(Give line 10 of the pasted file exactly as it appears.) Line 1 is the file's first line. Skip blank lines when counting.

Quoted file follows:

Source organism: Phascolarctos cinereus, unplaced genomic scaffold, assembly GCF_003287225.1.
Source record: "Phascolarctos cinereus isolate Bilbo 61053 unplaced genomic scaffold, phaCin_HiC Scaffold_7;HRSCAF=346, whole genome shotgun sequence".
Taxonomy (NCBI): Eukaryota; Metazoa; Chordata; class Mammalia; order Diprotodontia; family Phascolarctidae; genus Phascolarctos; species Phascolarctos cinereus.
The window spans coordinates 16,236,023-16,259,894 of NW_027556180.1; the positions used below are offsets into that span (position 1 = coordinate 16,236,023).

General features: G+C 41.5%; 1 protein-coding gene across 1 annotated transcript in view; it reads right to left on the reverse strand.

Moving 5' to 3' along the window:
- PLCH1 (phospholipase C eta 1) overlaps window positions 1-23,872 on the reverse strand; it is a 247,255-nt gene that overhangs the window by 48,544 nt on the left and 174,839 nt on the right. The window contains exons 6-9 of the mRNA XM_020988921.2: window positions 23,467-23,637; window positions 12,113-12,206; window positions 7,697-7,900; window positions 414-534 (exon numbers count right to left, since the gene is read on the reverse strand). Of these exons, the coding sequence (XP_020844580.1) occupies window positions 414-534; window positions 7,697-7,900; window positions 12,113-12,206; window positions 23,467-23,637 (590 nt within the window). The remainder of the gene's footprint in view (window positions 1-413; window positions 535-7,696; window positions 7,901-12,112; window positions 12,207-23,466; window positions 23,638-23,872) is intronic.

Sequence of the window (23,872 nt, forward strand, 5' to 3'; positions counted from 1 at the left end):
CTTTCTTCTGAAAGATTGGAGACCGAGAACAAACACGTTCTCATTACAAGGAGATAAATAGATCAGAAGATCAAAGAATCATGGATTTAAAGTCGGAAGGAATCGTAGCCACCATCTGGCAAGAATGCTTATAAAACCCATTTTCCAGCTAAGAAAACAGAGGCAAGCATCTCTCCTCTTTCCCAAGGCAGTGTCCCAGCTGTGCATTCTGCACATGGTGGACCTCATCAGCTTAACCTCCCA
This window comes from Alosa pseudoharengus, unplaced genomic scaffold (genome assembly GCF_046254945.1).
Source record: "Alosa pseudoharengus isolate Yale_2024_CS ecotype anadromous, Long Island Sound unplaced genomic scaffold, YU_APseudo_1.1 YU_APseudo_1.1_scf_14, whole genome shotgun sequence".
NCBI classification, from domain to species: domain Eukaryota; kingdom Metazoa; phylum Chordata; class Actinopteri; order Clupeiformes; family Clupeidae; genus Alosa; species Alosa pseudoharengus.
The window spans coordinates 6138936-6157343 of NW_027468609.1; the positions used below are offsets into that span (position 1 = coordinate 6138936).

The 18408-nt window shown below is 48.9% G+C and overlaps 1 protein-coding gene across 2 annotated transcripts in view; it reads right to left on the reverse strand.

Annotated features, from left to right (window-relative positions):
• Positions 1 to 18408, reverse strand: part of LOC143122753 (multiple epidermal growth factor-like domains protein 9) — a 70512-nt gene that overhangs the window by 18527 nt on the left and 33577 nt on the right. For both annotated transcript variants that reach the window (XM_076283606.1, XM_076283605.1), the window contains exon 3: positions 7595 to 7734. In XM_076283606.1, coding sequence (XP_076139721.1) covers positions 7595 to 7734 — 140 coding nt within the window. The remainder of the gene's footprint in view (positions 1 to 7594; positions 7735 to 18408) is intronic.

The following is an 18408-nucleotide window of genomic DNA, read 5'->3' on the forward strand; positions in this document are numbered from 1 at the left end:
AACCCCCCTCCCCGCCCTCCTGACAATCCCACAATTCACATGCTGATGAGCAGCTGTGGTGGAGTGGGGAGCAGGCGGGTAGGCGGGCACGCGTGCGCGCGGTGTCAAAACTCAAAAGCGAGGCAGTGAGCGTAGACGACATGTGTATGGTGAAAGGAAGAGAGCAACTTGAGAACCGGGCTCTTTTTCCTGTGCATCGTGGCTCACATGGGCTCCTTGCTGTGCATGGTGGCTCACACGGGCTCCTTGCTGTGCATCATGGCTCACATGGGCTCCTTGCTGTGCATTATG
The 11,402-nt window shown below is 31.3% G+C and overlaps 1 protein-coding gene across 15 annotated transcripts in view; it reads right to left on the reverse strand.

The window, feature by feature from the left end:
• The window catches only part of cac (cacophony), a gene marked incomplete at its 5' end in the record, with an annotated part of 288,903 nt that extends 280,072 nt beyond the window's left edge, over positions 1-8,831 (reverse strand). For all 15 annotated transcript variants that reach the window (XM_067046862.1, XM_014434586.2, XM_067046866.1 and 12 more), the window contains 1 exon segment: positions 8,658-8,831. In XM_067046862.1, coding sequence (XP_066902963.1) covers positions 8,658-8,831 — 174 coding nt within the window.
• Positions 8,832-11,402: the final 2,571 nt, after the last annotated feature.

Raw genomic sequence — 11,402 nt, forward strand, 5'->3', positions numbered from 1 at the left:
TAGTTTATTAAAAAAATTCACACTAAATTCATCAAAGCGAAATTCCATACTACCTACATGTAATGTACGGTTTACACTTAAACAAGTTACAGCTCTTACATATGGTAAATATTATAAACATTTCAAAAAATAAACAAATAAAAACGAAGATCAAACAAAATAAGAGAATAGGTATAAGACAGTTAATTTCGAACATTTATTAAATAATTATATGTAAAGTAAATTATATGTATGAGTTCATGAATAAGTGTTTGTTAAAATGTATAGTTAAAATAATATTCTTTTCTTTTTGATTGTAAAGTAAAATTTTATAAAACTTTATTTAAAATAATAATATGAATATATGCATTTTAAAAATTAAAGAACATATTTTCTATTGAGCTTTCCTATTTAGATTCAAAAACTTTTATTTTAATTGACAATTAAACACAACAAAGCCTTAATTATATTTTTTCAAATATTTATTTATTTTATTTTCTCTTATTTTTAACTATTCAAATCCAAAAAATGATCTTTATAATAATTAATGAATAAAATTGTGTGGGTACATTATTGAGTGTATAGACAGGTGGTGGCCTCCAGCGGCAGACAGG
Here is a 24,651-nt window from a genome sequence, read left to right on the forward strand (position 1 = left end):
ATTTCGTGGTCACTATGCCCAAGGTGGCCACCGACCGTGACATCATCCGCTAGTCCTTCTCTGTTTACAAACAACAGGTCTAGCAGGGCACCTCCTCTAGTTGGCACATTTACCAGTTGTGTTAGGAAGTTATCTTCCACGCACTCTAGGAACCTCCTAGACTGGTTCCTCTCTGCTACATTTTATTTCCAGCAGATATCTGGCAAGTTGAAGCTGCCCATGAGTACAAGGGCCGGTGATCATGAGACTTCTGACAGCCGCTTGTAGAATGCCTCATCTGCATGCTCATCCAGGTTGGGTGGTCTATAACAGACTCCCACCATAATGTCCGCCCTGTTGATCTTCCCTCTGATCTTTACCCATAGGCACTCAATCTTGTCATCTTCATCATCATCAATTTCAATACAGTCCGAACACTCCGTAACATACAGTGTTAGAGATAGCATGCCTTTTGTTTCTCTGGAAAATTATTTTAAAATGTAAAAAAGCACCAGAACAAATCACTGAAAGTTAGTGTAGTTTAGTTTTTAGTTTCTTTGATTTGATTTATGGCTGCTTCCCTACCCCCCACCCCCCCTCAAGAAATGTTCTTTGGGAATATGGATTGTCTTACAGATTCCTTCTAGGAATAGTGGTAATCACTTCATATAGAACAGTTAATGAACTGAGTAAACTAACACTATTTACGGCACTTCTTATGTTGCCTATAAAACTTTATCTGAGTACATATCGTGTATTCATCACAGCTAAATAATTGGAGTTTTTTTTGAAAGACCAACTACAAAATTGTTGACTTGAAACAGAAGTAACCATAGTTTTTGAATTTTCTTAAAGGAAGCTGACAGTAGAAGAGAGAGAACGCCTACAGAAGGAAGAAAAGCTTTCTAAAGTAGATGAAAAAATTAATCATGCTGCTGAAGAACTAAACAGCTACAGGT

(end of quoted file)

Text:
This window comes from Alosa pseudoharengus, unplaced genomic scaffold (genome assembly GCF_046254945.1).